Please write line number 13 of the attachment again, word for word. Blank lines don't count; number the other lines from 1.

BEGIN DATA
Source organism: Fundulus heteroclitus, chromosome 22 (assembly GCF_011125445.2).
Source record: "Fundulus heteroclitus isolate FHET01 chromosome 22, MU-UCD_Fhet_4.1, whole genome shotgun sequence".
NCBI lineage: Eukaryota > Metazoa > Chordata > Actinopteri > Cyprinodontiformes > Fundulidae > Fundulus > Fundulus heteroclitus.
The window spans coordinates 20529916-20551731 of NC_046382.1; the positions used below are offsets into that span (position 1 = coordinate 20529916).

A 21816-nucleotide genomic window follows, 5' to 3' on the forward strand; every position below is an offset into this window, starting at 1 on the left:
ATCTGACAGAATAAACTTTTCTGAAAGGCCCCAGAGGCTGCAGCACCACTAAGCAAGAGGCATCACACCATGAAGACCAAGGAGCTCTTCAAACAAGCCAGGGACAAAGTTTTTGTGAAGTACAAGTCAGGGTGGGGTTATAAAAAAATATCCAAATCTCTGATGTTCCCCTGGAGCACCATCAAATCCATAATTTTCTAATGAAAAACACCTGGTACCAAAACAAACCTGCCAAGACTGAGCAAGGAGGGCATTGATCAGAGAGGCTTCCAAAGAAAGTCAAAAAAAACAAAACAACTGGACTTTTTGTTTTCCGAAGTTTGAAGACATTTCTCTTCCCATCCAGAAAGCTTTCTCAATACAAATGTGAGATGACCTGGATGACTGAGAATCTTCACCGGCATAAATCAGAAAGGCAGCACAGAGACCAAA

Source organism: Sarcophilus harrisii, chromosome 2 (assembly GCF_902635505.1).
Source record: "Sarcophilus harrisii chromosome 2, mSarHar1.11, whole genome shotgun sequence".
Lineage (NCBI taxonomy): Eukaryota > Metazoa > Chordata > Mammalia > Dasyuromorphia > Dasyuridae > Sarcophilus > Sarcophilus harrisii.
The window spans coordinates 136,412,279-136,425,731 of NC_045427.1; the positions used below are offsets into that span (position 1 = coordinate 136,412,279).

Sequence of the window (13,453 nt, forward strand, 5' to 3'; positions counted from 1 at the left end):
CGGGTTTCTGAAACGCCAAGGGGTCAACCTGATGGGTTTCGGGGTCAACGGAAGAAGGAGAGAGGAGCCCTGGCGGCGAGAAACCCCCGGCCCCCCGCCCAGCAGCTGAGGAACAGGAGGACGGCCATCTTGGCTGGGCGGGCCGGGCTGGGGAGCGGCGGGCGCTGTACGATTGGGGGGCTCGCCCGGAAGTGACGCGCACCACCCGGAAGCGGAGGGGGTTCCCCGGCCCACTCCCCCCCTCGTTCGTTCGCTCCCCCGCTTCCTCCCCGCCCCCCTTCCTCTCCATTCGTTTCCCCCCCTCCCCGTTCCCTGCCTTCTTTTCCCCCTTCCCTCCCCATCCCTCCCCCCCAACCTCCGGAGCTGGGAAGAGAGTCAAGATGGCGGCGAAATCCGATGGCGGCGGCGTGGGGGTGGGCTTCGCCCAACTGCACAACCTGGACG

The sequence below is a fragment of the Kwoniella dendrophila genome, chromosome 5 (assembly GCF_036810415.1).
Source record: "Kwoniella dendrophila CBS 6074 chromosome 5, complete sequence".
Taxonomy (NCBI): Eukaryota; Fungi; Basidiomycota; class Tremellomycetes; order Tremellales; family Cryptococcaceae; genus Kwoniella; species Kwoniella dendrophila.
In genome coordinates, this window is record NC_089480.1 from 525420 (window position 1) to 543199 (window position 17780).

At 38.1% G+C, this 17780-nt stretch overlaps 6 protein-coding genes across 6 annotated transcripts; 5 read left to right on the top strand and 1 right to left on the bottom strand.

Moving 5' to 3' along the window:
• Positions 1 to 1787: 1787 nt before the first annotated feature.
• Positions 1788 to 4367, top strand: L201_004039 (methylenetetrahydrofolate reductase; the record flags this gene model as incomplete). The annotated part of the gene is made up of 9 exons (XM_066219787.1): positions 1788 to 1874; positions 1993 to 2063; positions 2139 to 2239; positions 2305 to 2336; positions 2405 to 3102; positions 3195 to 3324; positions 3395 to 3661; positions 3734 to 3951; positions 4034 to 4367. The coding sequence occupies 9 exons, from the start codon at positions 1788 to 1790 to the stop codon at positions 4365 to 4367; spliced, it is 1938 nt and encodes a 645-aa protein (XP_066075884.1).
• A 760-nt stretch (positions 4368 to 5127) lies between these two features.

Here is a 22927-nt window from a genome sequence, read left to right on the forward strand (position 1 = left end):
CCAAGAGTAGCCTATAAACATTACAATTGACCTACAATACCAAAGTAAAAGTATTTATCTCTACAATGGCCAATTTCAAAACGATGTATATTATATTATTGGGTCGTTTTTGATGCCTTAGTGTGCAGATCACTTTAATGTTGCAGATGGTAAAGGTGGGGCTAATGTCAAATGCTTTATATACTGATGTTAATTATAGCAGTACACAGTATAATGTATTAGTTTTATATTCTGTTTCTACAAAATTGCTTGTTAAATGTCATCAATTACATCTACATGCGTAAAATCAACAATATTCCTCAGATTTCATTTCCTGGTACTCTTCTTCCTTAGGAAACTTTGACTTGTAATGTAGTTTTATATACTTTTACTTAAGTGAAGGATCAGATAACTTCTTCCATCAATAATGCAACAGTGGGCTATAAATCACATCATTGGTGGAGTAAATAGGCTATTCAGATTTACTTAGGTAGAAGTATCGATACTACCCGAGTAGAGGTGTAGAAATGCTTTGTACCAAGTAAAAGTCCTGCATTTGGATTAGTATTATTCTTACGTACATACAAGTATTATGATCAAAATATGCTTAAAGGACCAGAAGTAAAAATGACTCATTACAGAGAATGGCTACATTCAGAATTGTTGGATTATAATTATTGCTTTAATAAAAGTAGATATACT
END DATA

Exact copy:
The sequence below is a fragment of the Kwoniella dendrophila genome, chromosome 5 (assembly GCF_036810415.1).